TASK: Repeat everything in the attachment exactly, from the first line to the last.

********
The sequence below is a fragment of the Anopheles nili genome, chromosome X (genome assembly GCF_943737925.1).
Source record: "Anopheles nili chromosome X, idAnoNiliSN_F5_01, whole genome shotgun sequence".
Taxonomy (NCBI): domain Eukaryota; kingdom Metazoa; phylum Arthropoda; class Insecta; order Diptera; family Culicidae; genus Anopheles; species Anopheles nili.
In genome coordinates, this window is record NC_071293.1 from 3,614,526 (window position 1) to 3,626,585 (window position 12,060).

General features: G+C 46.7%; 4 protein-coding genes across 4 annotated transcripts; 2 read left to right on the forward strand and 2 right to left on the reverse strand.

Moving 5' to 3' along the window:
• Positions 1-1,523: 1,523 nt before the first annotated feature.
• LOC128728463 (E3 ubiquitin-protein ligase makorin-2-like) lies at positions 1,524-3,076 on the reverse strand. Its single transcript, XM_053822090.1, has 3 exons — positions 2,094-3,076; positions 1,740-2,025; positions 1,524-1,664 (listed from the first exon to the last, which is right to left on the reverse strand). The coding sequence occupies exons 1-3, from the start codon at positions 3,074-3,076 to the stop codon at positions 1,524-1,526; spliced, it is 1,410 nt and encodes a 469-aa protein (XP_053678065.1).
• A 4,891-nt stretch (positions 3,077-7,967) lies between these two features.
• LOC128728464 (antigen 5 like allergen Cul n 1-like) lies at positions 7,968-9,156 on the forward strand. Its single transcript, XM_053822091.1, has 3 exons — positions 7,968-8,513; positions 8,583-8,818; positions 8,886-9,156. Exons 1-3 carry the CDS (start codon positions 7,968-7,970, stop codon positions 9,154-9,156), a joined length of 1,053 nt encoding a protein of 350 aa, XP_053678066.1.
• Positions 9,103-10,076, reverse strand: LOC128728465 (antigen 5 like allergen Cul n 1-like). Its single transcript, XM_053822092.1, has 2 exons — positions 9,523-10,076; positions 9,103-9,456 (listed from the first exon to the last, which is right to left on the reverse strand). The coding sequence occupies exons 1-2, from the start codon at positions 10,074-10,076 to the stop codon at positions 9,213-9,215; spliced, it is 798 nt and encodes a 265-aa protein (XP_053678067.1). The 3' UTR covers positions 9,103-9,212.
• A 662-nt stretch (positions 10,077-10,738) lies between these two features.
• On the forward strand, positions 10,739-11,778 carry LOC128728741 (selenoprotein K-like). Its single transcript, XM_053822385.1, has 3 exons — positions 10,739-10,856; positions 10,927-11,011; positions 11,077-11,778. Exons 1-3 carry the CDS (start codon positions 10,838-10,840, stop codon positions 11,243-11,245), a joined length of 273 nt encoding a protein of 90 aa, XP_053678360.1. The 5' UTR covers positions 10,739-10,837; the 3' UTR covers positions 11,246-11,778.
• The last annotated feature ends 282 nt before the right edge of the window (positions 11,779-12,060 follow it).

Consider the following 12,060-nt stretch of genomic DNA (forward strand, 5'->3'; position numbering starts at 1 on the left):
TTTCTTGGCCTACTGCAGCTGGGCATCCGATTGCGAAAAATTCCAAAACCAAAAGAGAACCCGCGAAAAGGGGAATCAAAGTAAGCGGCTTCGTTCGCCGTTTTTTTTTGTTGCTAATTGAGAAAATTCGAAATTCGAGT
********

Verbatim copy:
The sequence below is a fragment of the Anopheles nili genome, chromosome X (genome assembly GCF_943737925.1).
Source record: "Anopheles nili chromosome X, idAnoNiliSN_F5_01, whole genome shotgun sequence".
Taxonomy (NCBI): domain Eukaryota; kingdom Metazoa; phylum Arthropoda; class Insecta; order Diptera; family Culicidae; genus Anopheles; species Anopheles nili.
In genome coordinates, this window is record NC_071293.1 from 3,614,526 (window position 1) to 3,626,585 (window position 12,060).

General features: G+C 46.7%; 4 protein-coding genes across 4 annotated transcripts; 2 read left to right on the forward strand and 2 right to left on the reverse strand.

Moving 5' to 3' along the window:
• Positions 1-1,523: 1,523 nt before the first annotated feature.
• LOC128728463 (E3 ubiquitin-protein ligase makorin-2-like) lies at positions 1,524-3,076 on the reverse strand. Its single transcript, XM_053822090.1, has 3 exons — positions 2,094-3,076; positions 1,740-2,025; positions 1,524-1,664 (listed from the first exon to the last, which is right to left on the reverse strand). The coding sequence occupies exons 1-3, from the start codon at positions 3,074-3,076 to the stop codon at positions 1,524-1,526; spliced, it is 1,410 nt and encodes a 469-aa protein (XP_053678065.1).
• A 4,891-nt stretch (positions 3,077-7,967) lies between these two features.
• LOC128728464 (antigen 5 like allergen Cul n 1-like) lies at positions 7,968-9,156 on the forward strand. Its single transcript, XM_053822091.1, has 3 exons — positions 7,968-8,513; positions 8,583-8,818; positions 8,886-9,156. Exons 1-3 carry the CDS (start codon positions 7,968-7,970, stop codon positions 9,154-9,156), a joined length of 1,053 nt encoding a protein of 350 aa, XP_053678066.1.
• Positions 9,103-10,076, reverse strand: LOC128728465 (antigen 5 like allergen Cul n 1-like). Its single transcript, XM_053822092.1, has 2 exons — positions 9,523-10,076; positions 9,103-9,456 (listed from the first exon to the last, which is right to left on the reverse strand). The coding sequence occupies exons 1-2, from the start codon at positions 10,074-10,076 to the stop codon at positions 9,213-9,215; spliced, it is 798 nt and encodes a 265-aa protein (XP_053678067.1). The 3' UTR covers positions 9,103-9,212.
• A 662-nt stretch (positions 10,077-10,738) lies between these two features.
• On the forward strand, positions 10,739-11,778 carry LOC128728741 (selenoprotein K-like). Its single transcript, XM_053822385.1, has 3 exons — positions 10,739-10,856; positions 10,927-11,011; positions 11,077-11,778. Exons 1-3 carry the CDS (start codon positions 10,838-10,840, stop codon positions 11,243-11,245), a joined length of 273 nt encoding a protein of 90 aa, XP_053678360.1. The 5' UTR covers positions 10,739-10,837; the 3' UTR covers positions 11,246-11,778.
• The last annotated feature ends 282 nt before the right edge of the window (positions 11,779-12,060 follow it).

Consider the following 12,060-nt stretch of genomic DNA (forward strand, 5'->3'; position numbering starts at 1 on the left):
TTTCTTGGCCTACTGCAGCTGGGCATCCGATTGCGAAAAATTCCAAAACCAAAAGAGAACCCGCGAAAAGGGGAATCAAAGTAAGCGGCTTCGTTCGCCGTTTTTTTTTGTTGCTAATTGAGAAAATTCGAAATTCGAGT